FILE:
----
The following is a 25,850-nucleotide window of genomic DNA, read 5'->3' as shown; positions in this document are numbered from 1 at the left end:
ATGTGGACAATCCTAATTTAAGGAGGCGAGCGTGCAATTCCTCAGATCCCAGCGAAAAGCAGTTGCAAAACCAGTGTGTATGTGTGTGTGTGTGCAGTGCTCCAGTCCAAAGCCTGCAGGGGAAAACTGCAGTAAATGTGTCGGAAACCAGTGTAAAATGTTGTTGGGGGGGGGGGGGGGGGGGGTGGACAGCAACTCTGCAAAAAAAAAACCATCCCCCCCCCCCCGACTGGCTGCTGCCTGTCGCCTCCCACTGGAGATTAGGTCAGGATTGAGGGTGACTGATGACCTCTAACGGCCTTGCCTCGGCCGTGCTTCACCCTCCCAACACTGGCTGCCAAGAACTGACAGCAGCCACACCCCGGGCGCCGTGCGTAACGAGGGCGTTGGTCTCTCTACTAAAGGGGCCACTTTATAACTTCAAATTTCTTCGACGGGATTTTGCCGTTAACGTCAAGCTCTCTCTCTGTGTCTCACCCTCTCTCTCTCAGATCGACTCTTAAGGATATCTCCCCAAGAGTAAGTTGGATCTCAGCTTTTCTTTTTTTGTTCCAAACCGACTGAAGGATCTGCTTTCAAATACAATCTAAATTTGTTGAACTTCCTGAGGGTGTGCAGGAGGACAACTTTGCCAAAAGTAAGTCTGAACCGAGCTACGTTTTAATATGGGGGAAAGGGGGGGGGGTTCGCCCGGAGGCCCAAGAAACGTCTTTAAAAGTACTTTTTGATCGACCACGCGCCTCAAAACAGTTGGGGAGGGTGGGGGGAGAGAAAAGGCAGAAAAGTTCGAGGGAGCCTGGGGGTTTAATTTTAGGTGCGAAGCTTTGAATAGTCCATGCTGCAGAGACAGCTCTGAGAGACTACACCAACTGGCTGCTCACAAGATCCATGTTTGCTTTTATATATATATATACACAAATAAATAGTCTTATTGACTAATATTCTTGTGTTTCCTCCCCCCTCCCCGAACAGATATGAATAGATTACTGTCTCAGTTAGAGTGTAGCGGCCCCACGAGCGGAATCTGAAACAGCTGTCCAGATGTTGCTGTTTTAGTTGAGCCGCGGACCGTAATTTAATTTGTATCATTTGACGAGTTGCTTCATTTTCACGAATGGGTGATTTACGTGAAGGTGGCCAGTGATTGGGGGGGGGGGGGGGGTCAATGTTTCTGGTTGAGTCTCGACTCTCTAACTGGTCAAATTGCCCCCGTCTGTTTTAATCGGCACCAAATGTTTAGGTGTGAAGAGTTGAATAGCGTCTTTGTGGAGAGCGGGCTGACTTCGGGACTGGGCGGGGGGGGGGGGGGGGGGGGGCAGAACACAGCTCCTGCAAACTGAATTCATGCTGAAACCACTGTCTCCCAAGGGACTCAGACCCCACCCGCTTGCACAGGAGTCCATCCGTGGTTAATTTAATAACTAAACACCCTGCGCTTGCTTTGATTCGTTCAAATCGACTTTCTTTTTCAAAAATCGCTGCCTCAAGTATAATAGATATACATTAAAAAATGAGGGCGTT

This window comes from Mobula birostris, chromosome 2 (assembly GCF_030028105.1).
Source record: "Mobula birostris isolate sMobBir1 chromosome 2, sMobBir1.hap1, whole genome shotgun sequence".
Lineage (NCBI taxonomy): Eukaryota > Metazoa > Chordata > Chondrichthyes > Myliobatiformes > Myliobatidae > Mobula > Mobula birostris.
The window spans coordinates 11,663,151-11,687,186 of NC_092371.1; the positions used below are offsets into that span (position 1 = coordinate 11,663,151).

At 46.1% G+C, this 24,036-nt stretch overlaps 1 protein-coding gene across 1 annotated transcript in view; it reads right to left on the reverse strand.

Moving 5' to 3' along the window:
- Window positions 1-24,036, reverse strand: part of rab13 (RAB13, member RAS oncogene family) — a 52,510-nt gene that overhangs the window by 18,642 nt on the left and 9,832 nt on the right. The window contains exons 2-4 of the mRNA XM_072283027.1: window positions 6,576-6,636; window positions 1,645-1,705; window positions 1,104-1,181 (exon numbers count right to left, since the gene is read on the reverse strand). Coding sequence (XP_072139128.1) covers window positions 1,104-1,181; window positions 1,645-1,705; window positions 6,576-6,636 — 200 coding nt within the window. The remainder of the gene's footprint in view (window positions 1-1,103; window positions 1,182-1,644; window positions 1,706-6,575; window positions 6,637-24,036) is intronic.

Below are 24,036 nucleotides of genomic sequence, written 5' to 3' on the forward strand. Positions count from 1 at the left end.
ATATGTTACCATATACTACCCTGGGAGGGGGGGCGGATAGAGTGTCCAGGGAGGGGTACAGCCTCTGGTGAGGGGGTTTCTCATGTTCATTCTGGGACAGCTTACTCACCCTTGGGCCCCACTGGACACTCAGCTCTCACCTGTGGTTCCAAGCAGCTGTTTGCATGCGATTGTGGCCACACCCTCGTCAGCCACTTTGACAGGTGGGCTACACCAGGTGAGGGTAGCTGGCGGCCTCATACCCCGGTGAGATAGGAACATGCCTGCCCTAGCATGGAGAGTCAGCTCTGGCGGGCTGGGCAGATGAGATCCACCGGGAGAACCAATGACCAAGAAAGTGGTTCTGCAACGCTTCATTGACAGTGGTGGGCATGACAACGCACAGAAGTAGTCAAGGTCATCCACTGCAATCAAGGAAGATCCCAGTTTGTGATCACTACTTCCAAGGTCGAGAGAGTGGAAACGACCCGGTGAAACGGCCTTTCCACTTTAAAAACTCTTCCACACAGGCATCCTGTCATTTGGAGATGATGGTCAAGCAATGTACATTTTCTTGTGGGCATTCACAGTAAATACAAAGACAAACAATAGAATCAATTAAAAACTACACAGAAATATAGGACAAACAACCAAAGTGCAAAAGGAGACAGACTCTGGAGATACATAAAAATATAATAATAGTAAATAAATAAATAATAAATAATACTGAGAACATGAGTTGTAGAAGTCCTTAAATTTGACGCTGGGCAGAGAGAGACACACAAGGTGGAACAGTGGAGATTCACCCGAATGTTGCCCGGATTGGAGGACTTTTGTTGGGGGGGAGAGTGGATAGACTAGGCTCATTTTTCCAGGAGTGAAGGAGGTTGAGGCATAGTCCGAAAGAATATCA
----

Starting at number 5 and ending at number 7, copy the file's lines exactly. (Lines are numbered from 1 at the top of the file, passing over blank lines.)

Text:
Lineage (NCBI taxonomy): Eukaryota > Metazoa > Chordata > Chondrichthyes > Myliobatiformes > Myliobatidae > Mobula > Mobula birostris.
The window spans coordinates 11,663,151-11,687,186 of NC_092371.1; the positions used below are offsets into that span (position 1 = coordinate 11,663,151).

At 46.1% G+C, this 24,036-nt stretch overlaps 1 protein-coding gene across 1 annotated transcript in view; it reads right to left on the reverse strand.